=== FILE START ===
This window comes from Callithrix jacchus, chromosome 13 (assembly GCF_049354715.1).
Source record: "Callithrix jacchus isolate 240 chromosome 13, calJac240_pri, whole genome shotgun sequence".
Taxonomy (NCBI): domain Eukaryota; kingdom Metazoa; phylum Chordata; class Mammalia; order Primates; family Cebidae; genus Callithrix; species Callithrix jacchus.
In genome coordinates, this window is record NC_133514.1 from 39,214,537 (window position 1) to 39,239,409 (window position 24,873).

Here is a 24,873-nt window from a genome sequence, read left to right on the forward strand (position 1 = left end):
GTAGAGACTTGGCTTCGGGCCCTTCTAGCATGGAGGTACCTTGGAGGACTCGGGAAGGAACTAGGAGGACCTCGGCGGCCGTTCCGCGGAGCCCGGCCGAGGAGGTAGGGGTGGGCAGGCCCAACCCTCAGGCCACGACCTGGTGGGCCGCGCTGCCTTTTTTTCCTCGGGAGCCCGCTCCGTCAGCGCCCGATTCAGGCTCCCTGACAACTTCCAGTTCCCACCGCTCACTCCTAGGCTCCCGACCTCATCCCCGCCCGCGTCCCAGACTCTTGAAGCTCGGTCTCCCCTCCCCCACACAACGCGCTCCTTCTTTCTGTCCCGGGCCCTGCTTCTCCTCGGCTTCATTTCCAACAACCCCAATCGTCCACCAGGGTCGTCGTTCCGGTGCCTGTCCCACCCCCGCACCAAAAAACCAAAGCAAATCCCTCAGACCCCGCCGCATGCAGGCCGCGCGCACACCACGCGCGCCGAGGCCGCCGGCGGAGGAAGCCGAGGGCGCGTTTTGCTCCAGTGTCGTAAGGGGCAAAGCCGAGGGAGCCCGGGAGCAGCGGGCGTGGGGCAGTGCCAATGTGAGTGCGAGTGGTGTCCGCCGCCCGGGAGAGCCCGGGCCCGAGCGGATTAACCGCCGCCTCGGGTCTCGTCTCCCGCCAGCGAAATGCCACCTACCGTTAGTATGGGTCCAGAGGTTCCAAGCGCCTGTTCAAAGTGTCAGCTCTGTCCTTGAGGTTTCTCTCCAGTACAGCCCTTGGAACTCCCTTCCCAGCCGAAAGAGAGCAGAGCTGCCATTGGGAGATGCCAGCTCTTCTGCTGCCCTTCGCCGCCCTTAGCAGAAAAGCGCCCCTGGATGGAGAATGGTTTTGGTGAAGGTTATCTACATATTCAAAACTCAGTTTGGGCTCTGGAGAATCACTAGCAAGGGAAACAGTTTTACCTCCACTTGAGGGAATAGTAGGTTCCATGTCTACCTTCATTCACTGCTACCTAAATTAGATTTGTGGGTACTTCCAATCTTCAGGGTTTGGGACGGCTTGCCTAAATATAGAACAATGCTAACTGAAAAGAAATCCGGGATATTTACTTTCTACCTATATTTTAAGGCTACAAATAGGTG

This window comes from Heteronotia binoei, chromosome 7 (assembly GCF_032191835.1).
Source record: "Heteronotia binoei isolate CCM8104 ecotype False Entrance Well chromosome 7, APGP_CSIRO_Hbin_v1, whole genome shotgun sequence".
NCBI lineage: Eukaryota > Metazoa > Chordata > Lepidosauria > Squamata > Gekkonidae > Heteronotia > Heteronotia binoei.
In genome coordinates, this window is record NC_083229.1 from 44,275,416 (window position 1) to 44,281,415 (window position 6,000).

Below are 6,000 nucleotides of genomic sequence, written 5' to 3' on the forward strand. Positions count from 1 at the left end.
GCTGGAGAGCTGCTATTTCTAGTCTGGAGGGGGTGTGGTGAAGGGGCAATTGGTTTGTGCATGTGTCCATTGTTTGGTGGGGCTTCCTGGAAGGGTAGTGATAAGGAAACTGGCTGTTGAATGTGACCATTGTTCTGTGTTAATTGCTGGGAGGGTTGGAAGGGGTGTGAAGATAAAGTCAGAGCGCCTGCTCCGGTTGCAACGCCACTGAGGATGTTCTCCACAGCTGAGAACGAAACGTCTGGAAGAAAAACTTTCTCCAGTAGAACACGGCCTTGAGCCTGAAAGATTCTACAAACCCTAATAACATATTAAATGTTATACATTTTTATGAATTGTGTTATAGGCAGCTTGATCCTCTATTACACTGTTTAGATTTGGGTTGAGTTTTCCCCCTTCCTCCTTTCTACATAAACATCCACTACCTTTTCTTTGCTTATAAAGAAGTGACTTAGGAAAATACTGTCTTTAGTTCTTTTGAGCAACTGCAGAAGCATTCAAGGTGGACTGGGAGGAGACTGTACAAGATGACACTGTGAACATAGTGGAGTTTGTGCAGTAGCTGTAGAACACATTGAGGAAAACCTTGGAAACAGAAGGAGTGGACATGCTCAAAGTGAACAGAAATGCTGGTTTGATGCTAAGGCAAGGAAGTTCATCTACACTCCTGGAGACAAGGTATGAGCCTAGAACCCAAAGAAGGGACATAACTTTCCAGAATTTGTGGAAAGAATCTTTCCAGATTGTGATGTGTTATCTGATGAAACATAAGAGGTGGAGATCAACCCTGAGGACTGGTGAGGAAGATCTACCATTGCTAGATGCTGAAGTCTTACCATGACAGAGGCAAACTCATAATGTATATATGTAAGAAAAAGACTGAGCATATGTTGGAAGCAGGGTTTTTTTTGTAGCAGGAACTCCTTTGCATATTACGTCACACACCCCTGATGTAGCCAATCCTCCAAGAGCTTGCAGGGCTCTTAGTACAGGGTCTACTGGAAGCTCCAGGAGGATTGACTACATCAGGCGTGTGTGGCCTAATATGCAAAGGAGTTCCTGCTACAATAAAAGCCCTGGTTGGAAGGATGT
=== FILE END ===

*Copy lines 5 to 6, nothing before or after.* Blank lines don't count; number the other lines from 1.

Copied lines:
Here is a 24,873-nt window from a genome sequence, read left to right on the forward strand (position 1 = left end):
GTAGAGACTTGGCTTCGGGCCCTTCTAGCATGGAGGTACCTTGGAGGACTCGGGAAGGAACTAGGAGGACCTCGGCGGCCGTTCCGCGGAGCCCGGCCGAGGAGGTAGGGGTGGGCAGGCCCAACCCTCAGGCCACGACCTGGTGGGCCGCGCTGCCTTTTTTTCCTCGGGAGCCCGCTCCGTCAGCGCCCGATTCAGGCTCCCTGACAACTTCCAGTTCCCACCGCTCACTCCTAGGCTCCCGACCTCATCCCCGCCCGCGTCCCAGACTCTTGAAGCTCGGTCTCCCCTCCCCCACACAACGCGCTCCTTCTTTCTGTCCCGGGCCCTGCTTCTCCTCGGCTTCATTTCCAACAACCCCAATCGTCCACCAGGGTCGTCGTTCCGGTGCCTGTCCCACCCCCGCACCAAAAAACCAAAGCAAATCCCTCAGACCCCGCCGCATGCAGGCCGCGCGCACACCACGCGCGCCGAGGCCGCCGGCGGAGGAAGCCGAGGGCGCGTTTTGCTCCAGTGTCGTAAGGGGCAAAGCCGAGGGAGCCCGGGAGCAGCGGGCGTGGGGCAGTGCCAATGTGAGTGCGAGTGGTGTCCGCCGCCCGGGAGAGCCCGGGCCCGAGCGGATTAACCGCCGCCTCGGGTCTCGTCTCCCGCCAGCGAAATGCCACCTACCGTTAGTATGGGTCCAGAGGTTCCAAGCGCCTGTTCAAAGTGTCAGCTCTGTCCTTGAGGTTTCTCTCCAGTACAGCCCTTGGAACTCCCTTCCCAGCCGAAAGAGAGCAGAGCTGCCATTGGGAGATGCCAGCTCTTCTGCTGCCCTTCGCCGCCCTTAGCAGAAAAGCGCCCCTGGATGGAGAATGGTTTTGGTGAAGGTTATCTACATATTCAAAACTCAGTTTGGGCTCTGGAGAATCACTAGCAAGGGAAACAGTTTTACCTCCACTTGAGGGAATAGTAGGTTCCATGTCTACCTTCATTCACTGCTACCTAAATTAGATTTGTGGGTACTTCCAATCTTCAGGGTTTGGGACGGCTTGCCTAAATATAGAACAATGCTAACTGAAAAGAAATCCGGGATATTTACTTTCTACCTATATTTTAAGGCTACAAATAGGTG